“Be careful out here!” Larry said cheerily.
Over the next few days, I settled into a rhythm of camping near Locarno Beach and showering on campus at the student rec centre.
Some, like myself, or the young German couple in the $200,000 Mercedes Sprinter 4x4 with a penchant for loud, frequent sex, were camping at the beach for fun, for adventure. However, I came to learn, most were not.
Andy became a frequent neighbour of mine, parking his rusted GMC Safari next to my van most nights. Andy was a carpenter, specializing in high-end interior finishing. Until Covid. Because he was unable to enter people’s homes at the height of the pandemic, work quickly dried up. He started doing exterior work to pay the bills, but fell off a ladder and injured his back and his knees. He’d been battling worker’s comp ever since, working small jobs here and there as his health allowed, and now walked with a cane that he carved himself from a piece of driftwood.
He has lived in and around Kitsilano since the early ‘80s—since he first came to Vancouver from Ontario. His first apartment, on Vine, cost him $200 a month back then. Now he was spending more than $1,200 a month just to live out of his van. Food was the biggest expense. Without a kitchen or a fridge, he ended up eating a lot of fast food, and it was not cheap.
“I’m 63, so my pension kicks in in a couple years,” Andy told me. “The second it does, I’m out of here.”
Andy said he plans to move to Thailand or Vietnam, where he can afford to not be homeless.
“I love it here, I love Vancouver,” Andy said. “But it’s impossible to live here anymore.”
He’s far from alone. According to recent estimates by homeless advocacy groups, there are currently hundreds of people—most of them gainfully employed, tax-paying citizens—living in their vehicles on the streets of the city.
For many working people in Vancouver, where the average rent for a one-bedroom apartment is now more than $2,300 a month and a full-time minimum wage job nets just $2,200 per month, basic, stable housing is simply not attainable.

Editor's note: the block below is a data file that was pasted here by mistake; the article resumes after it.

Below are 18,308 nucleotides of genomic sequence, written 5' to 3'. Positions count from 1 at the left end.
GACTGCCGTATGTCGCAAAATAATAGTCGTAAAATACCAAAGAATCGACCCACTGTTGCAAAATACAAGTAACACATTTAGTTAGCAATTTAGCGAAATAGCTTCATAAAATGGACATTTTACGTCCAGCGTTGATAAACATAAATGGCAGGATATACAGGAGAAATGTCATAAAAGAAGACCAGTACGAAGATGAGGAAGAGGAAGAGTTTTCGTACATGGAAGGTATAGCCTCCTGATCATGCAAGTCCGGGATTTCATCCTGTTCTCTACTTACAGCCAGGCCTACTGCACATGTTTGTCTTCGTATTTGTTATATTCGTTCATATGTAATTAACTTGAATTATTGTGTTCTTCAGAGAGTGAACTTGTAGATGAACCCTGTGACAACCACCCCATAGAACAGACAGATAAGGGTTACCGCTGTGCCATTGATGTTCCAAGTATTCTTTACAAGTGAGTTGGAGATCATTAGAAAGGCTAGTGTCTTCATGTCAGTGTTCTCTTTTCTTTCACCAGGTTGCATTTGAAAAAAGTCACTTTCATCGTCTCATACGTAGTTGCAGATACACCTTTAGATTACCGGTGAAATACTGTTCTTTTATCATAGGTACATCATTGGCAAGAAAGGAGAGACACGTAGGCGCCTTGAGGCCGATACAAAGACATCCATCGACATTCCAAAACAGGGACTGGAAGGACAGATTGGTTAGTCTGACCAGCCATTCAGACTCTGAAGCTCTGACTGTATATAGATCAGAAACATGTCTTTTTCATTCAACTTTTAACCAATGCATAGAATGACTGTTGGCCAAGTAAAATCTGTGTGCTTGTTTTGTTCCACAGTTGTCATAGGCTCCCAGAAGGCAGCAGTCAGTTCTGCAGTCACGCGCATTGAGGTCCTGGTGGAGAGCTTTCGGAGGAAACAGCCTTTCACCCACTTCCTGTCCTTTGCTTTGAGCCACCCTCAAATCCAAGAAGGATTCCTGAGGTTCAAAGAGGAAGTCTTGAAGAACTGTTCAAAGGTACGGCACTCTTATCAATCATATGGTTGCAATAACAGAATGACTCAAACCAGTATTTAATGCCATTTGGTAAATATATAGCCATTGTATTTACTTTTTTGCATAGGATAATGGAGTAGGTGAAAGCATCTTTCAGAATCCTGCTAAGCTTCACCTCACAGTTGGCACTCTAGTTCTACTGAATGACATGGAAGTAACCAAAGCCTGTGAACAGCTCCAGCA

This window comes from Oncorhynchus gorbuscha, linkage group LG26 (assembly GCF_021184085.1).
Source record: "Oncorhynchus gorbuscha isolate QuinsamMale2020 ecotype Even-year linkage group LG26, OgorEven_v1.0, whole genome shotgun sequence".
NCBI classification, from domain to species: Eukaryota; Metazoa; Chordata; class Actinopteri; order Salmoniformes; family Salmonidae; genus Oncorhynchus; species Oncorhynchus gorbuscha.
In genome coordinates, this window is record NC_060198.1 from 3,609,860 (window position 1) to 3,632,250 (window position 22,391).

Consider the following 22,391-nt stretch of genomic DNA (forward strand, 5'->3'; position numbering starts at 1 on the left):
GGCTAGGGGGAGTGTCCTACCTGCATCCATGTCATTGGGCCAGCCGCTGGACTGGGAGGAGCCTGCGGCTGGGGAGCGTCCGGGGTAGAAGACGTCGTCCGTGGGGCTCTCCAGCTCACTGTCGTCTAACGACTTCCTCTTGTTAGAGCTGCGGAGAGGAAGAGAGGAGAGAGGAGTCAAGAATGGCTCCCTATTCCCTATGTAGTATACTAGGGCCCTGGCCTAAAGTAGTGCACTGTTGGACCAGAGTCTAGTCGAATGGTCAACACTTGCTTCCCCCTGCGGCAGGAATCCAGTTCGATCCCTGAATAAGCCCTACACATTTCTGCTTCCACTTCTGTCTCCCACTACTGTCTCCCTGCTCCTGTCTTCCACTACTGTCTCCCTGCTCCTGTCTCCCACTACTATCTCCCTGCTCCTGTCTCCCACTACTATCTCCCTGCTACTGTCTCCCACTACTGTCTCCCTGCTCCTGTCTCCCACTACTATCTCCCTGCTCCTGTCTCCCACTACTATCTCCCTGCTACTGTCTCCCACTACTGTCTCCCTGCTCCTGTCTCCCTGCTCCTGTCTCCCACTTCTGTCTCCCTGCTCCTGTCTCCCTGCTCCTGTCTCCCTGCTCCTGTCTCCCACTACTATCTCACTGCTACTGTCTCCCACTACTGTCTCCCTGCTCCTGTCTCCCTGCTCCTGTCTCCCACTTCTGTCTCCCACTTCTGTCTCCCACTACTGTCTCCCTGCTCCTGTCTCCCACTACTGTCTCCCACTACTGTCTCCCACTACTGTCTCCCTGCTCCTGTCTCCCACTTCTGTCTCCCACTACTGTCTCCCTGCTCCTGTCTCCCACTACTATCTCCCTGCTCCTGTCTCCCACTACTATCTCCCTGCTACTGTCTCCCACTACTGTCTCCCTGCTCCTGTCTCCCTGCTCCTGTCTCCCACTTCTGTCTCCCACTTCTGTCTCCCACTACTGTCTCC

And so, every morning, dozens of working folks emerge from their vans, their trucks, their cars, and into the daylight, lining up at the Spanish Banks East and Locarno Beach concessions to use the toilets and outdoor showers before heading off to work. Meanwhile, looming high above the beach sit sprawling multimillion-dollar mansions—symbols of wealth and excess, many of them dark and empty.
Many of the people I met worked in the trades. The perpetually shirtless Michael had a pitbull and Bible scriptures tattooed to his ribcage. He told me he worked as a general labourer in construction at a site downtown, helping to build the city skyline that loomed large in the distance. He and his dog slept in the back of his pickup truck every night, next to his tools, because he wasn’t able to find a pet-friendly place to live that he could afford.
He, too, would like to be anywhere else. To have a home. To have security.
“It’s not so bad down here,” Michael told me. “But yeah, I’d love to have my own place. Who wouldn’t?”
At the end of my two-week program, I packed up my van and headed home. I took the ferry back to Vancouver Island and returned to my 800-square-foot house, to my wife, to my children, and slept in my bed having concluded my quaint little beach camping adventure.
But others stayed, and not by choice. They had no home to return to. They remained there, washed up on the beach, like so much driftwood in the sand. Discarded and forgotten by the city they helped build.